Sing Like Birds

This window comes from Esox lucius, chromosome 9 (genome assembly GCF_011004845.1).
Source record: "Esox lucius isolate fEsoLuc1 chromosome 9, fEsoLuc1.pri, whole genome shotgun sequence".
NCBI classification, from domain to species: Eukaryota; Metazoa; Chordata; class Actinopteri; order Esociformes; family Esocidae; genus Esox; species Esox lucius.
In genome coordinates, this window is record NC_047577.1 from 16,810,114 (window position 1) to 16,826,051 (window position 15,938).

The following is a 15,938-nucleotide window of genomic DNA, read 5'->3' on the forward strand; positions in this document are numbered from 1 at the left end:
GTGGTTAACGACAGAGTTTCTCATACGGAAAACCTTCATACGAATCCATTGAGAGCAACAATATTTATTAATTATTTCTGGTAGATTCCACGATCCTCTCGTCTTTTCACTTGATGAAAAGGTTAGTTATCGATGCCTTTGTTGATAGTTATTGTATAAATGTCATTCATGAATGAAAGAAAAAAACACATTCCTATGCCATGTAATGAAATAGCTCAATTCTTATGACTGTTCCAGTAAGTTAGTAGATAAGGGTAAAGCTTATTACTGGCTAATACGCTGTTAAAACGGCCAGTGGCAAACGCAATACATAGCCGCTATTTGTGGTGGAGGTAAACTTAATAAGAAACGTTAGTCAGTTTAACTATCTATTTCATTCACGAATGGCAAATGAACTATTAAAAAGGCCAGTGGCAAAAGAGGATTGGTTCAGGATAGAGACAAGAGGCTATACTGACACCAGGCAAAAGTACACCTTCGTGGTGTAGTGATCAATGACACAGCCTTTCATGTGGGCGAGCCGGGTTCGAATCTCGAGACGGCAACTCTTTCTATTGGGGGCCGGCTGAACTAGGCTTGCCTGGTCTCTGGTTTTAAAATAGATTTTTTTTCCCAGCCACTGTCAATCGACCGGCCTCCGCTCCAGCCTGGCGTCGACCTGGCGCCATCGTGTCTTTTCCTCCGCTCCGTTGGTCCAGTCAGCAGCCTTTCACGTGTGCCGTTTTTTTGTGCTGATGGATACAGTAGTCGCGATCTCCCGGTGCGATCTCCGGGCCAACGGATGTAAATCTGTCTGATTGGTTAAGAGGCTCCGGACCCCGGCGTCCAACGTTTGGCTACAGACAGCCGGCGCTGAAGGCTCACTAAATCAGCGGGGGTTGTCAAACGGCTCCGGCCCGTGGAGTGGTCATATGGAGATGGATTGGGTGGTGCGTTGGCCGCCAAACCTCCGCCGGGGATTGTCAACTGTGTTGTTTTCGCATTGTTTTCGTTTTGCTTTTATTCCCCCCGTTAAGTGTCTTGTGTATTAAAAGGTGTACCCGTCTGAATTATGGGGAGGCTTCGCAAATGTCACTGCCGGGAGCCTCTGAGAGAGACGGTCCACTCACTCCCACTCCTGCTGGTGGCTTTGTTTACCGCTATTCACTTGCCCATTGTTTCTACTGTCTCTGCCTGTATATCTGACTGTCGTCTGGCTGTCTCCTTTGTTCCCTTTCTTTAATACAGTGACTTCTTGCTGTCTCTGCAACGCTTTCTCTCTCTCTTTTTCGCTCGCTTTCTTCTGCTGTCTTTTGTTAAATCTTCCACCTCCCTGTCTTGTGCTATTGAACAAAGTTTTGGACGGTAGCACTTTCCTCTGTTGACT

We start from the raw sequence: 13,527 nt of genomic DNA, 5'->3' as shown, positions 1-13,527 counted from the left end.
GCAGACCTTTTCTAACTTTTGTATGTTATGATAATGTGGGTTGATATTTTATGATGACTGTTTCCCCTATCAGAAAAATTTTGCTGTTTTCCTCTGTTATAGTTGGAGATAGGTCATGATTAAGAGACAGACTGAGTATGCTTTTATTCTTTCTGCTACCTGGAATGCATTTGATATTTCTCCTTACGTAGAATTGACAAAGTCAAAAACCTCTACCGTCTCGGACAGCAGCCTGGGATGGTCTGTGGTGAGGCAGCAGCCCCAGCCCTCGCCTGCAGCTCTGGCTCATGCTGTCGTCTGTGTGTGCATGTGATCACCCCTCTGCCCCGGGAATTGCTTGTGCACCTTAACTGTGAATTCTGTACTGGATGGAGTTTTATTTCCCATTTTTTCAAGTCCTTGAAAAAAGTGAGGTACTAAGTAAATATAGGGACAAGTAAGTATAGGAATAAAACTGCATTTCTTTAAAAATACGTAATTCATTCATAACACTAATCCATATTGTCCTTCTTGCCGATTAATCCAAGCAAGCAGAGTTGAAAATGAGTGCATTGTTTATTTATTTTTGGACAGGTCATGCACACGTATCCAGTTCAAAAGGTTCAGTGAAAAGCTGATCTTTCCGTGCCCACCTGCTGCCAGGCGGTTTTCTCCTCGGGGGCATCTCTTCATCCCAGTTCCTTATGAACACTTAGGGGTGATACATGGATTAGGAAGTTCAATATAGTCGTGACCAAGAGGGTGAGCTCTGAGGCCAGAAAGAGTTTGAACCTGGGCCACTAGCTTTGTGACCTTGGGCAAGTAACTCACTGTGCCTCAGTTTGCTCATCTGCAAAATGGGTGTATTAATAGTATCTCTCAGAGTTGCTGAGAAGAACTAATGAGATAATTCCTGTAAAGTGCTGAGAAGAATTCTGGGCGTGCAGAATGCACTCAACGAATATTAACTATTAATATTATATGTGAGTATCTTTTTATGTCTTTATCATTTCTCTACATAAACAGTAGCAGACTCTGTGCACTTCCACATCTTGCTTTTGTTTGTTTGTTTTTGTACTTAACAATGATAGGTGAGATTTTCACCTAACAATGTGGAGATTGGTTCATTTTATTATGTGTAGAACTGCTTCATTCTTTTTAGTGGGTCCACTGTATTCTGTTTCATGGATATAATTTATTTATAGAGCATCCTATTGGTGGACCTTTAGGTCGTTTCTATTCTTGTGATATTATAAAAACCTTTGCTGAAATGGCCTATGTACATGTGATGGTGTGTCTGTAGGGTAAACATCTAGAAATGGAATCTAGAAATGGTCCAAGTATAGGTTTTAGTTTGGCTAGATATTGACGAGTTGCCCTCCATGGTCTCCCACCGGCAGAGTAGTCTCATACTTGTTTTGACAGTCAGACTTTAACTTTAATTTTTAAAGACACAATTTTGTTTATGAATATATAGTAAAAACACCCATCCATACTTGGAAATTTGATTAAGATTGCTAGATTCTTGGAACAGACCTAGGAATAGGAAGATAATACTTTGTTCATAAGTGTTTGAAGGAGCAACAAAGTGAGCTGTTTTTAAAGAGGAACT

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A collaboration between Jake Anderson's one-man outfit, Celesteville, and the punningly titled Seattle threesome luv [sic], Sing Like Birds shows that attractive, listenable indie rock didn't die with the '90s, it just found other areas to thrive in. Given Celesteville's tendency for wider-ranging experimentalism, it's interesting to hear Anderson singing with a slightly more conventional style, but his softly wounded voice works wonderfully with luv [sic]'s music. Though it's not immediately clear who performs what in luv [sic] -- and given that Anderson's a pretty good multi-instrumentalist himself -- trying to figure out who does what isn't the point so much as the end results, and those are mighty fine. Whether it's amiably ragged like "A River Frozen in Place," the drums making a rough, rumbling mess while never losing the beat, or calmer like "Night Air, Portland," Sing Like Birds is laden with goodies. "I Have Not Spoken All Day" is downright epic, in a way, with a slow-building arrangement that makes use of synth horns in ways that most mainstream studio hacks couldn't pull off if they tried. Much of the recording suggests Galaxie 500's influence without simply copying that band's music -- it's more a result of the gentle reverb and sweet, swinging chime, which also calls to mind various indie gurus like the Field Mice or the Marine Girls. More than once Anderson's lead vocals are backed by vocals from a luv [sic] member, male and female both, and the combination on songs like "End Over End" and "Do Not Talk" works very well (the latter will also have listeners checking their CD players for skipping more than once). One of Anderson's icons, Buck Owens, gets a nod with a neat cover of "White Satin Bed" that alone is worth the investigation of the album. Artwork from Anderson and luv [sic] together helps provide the finishing touch for this enjoyable effort.